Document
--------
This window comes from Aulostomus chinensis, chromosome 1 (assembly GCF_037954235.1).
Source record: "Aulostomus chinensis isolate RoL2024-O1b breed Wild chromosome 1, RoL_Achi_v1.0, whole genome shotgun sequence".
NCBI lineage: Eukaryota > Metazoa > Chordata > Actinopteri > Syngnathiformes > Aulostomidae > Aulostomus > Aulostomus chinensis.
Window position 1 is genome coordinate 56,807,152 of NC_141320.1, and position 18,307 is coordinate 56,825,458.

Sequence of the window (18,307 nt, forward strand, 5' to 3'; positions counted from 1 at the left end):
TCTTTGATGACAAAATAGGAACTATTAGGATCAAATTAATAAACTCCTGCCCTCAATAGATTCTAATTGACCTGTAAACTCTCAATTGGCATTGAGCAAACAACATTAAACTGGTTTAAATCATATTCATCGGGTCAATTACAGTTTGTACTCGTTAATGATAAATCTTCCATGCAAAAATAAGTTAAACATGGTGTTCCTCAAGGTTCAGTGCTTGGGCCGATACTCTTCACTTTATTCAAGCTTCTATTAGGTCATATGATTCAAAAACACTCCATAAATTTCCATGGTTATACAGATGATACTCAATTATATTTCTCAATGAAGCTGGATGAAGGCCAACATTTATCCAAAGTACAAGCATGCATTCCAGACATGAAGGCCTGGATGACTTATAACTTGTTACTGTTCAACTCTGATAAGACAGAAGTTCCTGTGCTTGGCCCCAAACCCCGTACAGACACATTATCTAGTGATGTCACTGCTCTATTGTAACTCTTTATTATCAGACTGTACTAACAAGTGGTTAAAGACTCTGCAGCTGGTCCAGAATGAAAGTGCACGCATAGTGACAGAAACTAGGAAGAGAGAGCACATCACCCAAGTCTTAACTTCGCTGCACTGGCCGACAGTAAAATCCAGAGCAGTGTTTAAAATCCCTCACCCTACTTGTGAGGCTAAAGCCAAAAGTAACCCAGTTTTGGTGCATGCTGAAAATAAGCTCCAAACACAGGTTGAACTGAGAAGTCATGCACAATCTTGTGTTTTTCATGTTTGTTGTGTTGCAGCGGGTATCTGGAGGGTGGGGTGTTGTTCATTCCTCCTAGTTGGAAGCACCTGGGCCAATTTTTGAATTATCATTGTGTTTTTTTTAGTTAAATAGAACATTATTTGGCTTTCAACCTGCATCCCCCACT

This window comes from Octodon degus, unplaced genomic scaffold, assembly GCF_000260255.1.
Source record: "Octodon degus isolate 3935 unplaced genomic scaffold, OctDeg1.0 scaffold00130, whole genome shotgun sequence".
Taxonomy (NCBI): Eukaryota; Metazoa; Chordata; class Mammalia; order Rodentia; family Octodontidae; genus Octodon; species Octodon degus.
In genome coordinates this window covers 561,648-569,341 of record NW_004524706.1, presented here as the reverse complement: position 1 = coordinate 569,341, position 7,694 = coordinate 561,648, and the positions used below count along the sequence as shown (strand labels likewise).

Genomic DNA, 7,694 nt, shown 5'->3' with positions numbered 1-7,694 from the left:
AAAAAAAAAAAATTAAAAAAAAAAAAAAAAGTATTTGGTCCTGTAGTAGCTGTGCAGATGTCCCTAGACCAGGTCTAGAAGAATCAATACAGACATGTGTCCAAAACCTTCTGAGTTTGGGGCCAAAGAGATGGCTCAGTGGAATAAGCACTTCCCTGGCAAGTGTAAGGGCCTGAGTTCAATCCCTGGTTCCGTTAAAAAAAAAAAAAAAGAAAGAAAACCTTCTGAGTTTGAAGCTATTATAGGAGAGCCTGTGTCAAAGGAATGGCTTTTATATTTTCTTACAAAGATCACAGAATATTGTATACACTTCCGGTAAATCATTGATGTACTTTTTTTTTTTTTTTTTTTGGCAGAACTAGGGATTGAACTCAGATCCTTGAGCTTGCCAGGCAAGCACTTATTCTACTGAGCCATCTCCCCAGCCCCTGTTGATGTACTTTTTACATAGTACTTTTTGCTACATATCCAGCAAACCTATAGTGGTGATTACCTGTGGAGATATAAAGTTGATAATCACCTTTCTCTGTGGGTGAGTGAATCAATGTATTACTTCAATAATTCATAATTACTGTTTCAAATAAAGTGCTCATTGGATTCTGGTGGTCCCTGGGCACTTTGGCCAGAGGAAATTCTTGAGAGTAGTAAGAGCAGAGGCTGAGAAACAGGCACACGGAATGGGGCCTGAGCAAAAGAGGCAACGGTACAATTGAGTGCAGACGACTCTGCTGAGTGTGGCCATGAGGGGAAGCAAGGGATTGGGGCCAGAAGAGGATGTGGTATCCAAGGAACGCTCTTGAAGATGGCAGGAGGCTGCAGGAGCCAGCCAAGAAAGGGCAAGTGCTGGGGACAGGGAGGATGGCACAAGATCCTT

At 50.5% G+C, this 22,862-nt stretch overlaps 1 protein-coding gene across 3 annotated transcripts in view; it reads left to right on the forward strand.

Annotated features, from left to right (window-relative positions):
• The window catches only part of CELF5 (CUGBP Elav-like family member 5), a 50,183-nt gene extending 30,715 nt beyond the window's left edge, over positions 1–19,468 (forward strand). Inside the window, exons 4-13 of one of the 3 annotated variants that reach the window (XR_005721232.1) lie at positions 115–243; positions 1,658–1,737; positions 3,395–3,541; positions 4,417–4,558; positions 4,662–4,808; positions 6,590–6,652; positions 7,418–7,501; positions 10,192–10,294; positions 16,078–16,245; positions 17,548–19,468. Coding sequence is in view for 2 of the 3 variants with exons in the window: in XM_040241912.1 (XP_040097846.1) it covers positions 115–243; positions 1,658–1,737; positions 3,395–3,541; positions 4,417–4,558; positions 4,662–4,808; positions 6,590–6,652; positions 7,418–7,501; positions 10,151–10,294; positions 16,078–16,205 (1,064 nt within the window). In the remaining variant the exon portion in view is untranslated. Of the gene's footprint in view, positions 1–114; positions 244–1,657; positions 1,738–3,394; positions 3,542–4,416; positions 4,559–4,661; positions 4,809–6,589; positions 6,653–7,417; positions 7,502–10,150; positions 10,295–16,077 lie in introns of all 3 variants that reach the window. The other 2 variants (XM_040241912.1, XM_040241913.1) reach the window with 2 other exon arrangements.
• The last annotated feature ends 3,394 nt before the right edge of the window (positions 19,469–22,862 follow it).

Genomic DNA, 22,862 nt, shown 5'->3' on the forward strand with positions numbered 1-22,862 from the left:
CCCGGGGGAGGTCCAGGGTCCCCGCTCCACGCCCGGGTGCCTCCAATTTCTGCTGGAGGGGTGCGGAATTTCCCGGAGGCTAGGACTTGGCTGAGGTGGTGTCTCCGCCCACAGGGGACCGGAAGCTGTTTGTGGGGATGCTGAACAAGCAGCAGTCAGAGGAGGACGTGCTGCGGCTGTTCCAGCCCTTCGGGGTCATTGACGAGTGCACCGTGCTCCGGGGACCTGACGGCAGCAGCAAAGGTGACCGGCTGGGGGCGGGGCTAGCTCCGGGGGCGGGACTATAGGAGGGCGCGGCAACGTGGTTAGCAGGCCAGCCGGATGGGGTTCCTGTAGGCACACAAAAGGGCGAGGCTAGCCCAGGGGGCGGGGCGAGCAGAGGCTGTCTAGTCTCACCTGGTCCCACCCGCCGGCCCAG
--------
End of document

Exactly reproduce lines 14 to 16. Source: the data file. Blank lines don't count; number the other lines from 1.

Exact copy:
Annotated features, from left to right (window-relative positions):
• The window catches only part of CELF5 (CUGBP Elav-like family member 5), a 50,183-nt gene extending 30,715 nt beyond the window's left edge, over positions 1–19,468 (forward strand). Inside the window, exons 4-13 of one of the 3 annotated variants that reach the window (XR_005721232.1) lie at positions 115–243; positions 1,658–1,737; positions 3,395–3,541; positions 4,417–4,558; positions 4,662–4,808; positions 6,590–6,652; positions 7,418–7,501; positions 10,192–10,294; positions 16,078–16,245; positions 17,548–19,468. Coding sequence is in view for 2 of the 3 variants with exons in the window: in XM_040241912.1 (XP_040097846.1) it covers positions 115–243; positions 1,658–1,737; positions 3,395–3,541; positions 4,417–4,558; positions 4,662–4,808; positions 6,590–6,652; positions 7,418–7,501; positions 10,151–10,294; positions 16,078–16,205 (1,064 nt within the window). In the remaining variant the exon portion in view is untranslated. Of the gene's footprint in view, positions 1–114; positions 244–1,657; positions 1,738–3,394; positions 3,542–4,416; positions 4,559–4,661; positions 4,809–6,589; positions 6,653–7,417; positions 7,502–10,150; positions 10,295–16,077 lie in introns of all 3 variants that reach the window. The other 2 variants (XM_040241912.1, XM_040241913.1) reach the window with 2 other exon arrangements.
• The last annotated feature ends 3,394 nt before the right edge of the window (positions 19,469–22,862 follow it).